No one wants to pay more than necessary for a proper estate plan, including a will, power of attorney, living will, trust, etc. There is a recent trend where websites offer to create a will for as little as $69.00. Although a price that low is enticing, sadly many know the horrors that come from an improperly prepared estate plan. “You get what you pay for” is one of life’s most fundamental truths and never more pertinent than when it comes to your estate plan. I can promise you, paying the bare minimum for a will will only lead to further heart ache and oddly enough, a tremendous increase in costs as opposed to simply preparing a valid estate plan from the start. And the cost of having a lawyer prepare your estate plan, may just surprise you.
There are a number of ways to contest the validity of a will. The attack of a computer generated will often focus one of two defects; improper form or improper execution. In Louisiana, a will is deemed valid if the form of the will complies with Louisiana law, which requires a formal execution of said will. If the form of the will is invalid, or if the testator does not properly meet the particular requirements for proper execution, the will is deemed invalid and thus not enforceable. This means, if the will is not prepared a certain way or the will is not signed and/or notarize properly, the will is defective and thus null and void. Many of these online wills have been contested in court, many of which were deemed invalid. In a recent case before the Louisiana 3rd Circuit Court of Appeals, the Court stated , “[g]iven the reliance on … computer-generated testaments, we strongly feel the public would benefit from the form provided by the treatise author, a noted member of the Louisiana State Law Institute Succession and Donations Committee upon whose recommendation La. Civ. Code Art. 1577 was enacted….” This statement is basically a public service announcement warning the public to beware of computer-generated testaments.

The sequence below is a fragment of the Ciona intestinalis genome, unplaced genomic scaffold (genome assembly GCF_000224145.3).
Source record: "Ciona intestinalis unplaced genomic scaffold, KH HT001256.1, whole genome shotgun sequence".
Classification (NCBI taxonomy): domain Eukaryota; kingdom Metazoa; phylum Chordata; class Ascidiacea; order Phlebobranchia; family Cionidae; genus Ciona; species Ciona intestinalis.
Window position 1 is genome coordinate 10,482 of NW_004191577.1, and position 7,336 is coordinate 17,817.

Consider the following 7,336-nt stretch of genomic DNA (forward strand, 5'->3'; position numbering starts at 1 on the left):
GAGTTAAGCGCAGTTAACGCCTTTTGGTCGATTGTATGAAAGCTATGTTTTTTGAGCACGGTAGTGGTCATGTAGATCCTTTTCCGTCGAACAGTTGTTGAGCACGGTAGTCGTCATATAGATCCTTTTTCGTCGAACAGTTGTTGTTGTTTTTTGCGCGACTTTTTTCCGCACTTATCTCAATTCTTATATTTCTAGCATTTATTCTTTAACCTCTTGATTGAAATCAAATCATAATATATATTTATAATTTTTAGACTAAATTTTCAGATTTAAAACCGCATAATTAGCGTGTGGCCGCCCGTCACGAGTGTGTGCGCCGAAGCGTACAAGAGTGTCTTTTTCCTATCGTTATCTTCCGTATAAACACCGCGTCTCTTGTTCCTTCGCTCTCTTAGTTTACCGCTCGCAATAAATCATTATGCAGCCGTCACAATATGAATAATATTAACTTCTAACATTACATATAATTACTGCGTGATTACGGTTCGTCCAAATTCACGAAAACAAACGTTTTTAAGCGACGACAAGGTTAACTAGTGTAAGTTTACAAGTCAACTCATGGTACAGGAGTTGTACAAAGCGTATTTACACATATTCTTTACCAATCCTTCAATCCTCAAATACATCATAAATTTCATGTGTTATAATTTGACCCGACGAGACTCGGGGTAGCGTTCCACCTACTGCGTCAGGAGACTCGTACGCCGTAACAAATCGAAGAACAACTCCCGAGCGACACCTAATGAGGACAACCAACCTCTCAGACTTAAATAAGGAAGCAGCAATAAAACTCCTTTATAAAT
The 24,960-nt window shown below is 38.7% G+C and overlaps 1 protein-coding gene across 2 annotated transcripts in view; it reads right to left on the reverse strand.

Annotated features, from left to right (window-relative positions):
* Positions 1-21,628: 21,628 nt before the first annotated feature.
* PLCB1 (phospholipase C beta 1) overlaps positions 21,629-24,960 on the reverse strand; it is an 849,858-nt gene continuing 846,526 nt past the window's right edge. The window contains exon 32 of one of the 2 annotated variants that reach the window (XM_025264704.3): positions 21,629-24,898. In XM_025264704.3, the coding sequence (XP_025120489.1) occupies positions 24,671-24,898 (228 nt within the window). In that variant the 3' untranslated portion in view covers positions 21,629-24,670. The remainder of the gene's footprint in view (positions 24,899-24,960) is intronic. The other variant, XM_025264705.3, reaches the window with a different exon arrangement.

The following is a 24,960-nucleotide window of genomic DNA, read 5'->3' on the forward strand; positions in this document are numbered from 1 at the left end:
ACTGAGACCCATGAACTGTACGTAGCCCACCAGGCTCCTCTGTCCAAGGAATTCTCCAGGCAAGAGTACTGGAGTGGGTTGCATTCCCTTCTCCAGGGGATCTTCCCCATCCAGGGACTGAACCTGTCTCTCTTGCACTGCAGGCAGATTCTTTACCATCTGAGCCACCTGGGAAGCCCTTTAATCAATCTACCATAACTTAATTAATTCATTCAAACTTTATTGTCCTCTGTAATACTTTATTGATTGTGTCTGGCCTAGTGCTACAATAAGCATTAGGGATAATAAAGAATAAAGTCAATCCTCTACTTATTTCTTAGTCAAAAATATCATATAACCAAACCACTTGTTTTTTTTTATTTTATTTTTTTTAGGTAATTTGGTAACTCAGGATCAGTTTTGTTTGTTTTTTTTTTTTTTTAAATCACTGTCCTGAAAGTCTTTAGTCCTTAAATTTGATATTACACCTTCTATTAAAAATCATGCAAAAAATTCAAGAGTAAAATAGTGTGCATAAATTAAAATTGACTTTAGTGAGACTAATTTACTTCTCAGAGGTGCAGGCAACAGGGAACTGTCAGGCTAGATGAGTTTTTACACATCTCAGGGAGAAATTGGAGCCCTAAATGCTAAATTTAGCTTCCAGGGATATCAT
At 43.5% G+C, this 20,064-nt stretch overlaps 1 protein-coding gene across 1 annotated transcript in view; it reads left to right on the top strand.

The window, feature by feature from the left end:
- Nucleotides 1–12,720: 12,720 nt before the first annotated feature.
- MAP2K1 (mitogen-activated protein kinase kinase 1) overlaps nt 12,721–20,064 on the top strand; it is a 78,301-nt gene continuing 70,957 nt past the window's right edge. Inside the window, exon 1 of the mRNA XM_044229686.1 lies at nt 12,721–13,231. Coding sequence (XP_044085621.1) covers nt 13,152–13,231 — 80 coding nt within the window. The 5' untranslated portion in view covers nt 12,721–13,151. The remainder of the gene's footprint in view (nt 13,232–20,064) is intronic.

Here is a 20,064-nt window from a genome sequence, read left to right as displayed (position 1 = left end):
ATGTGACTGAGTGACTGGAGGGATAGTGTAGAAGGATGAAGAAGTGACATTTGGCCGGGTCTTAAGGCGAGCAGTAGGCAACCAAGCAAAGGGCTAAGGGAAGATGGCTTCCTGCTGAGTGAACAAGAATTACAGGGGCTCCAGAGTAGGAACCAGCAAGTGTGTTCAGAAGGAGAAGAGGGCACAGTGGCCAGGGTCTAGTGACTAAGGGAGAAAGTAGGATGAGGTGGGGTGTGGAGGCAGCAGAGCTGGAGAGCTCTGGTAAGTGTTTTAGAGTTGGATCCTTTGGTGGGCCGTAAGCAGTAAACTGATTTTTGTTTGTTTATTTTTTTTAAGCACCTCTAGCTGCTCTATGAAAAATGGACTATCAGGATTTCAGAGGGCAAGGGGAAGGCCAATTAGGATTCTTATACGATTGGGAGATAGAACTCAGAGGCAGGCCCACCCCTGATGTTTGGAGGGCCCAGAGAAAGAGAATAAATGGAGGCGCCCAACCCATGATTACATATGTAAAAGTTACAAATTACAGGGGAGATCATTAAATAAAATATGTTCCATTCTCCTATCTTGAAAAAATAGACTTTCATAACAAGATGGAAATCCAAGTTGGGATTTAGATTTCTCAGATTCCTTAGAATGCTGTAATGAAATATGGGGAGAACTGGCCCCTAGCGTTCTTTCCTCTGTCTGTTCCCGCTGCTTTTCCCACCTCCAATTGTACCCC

The sad reality of a will or estate plan package purchased online is that the validity of the document, more often than not, will not be tested until after the testator has passed away. In other words, if there is a problem with the document, it will not likely be known until it is too late to fix it. The effect of this is that the estate plan is now null and void, despite the best intentions of the testator. The main purpose of a will is to eliminate conflicts and avoid further heartache at an already emotionally charged time. Why take risks in a document that’s sole purpose is to eliminate or greatly minimize risks?
I often tell my estate planning clients that writing a will is one of your only opportunities in life to literally write the law. You get to decide what happens after your passing. Your heirs do not have to like what your valid and enforceable will says, but they do have to respect it. Estate plans need to be crafted and customized personally on a case by case basis. There is not a form large enough to cover all bases and unfortunately, the wills found online typically take a “one size fits all” approach.
One situation that I have faced in my practice that is near to my heart is estate planning where a disabled child is involved. Suppose you have a disabled child above the age of eighteen at the time of your death. Is that child a forced heir? What is a forced heir? Can that child inherit if he/she is mentally incompetent? What determines incompetency? Will they be protected if there is no will? Is there a trust? Is it a Special Needs Trust? Will that child’s inheritance cause them to lose eligibility for future Medicaid/ Medicare benefits, often the only means by which these children are cared for and in many cases kept alive? Do you think an online, “one size fits all” will can cover all of these bases effectively? I assure you the answer is no. Don’t beleive me? Just read the terms of service (a.k.a. the fine print) on any of these will preparation websites.
I provide a complete range of estate planning services, including wills, trust, probate, successions, estate administration and probate litigation to my clients at very affordable prices. If you are considering your estate plan, I urge you to save your $69.00 and speak to a real, licensed Louisiana attorney that specializes in estate planning. I would love to be that lawyer and my consultations are always free.